According to The Australian Financial Review, Hometown Australia, a subsidiary of US pre-fab operator Hometown America, has about $300 million in prospective acquisitions in negotiation as it looks to establish a local portfolio of manufactured housing estates.
The US giant has begun an ambitious move into Australia, where the market in pre-fab estates - budget housing typically occupied by retirees - is rapidly expanding.
In the States, Hometown America owns and operates more than 50 properties comprising some 23,000 home sites across 10 states popular with retirees.
Hometown Australia's business plan is to grow organically through the acquisition of existing, and the development of new, high-quality residential land lease communities.
"We are not currently pursuing the acquisition of any of the major owners, including the REITs, but we are open to exploring any potential opportunities that are in-line with the business plan."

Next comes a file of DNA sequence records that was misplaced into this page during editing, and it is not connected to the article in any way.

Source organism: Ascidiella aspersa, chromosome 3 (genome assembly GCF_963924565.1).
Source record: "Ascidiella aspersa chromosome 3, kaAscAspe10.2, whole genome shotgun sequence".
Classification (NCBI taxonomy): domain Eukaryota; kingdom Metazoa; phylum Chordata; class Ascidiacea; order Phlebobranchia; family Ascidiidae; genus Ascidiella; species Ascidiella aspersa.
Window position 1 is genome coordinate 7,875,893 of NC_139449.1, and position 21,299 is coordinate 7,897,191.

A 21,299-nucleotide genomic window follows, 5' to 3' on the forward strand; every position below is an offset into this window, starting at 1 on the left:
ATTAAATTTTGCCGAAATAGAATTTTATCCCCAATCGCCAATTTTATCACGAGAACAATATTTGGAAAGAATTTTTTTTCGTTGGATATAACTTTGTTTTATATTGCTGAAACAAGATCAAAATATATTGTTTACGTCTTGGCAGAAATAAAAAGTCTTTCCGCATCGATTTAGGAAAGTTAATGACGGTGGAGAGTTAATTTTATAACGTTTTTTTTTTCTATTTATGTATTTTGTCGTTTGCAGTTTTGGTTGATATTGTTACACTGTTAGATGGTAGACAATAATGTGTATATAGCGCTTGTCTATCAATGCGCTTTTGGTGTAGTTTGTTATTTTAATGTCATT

That business plan includes acquiring and operating existing estates, as well developing new communities from greenfield or brownfield sites.
Hometown Australia will also look to convert caravan and tourist parks into manufactured housing estates, known as MHE.
The housing model is based on the sale of factory-made housing to residents who then pay a ground rent for their site in an estate. In Australia, Hometown will also look to build new homes on site.
The sector has been expanding rapidly in recent years, with a number of listed players gaining scale, including Lifestyle Communities, Ingenia Communities and Gateway Lifestyle.
Demography is a big driver for the sector. The growing number of retirees face a less affordable housing market, creating the need for a low-cost housing option.
A cultural shift in attitudes is also underway. Long a feature of American society, pre-fab housing estates, often converted from caravan parks, are gaining acceptance in large cities and along the coast.
The demand for MHE dwellings is forecast to increase by almost 30,000 additional units by 2026, almost a 40 per cent rise on the 2011 level, according to an industry report by Colliers.
Assuming even slightly greater pick-up of the concept, demand could surge to almost 50,000 extra units over the same period.
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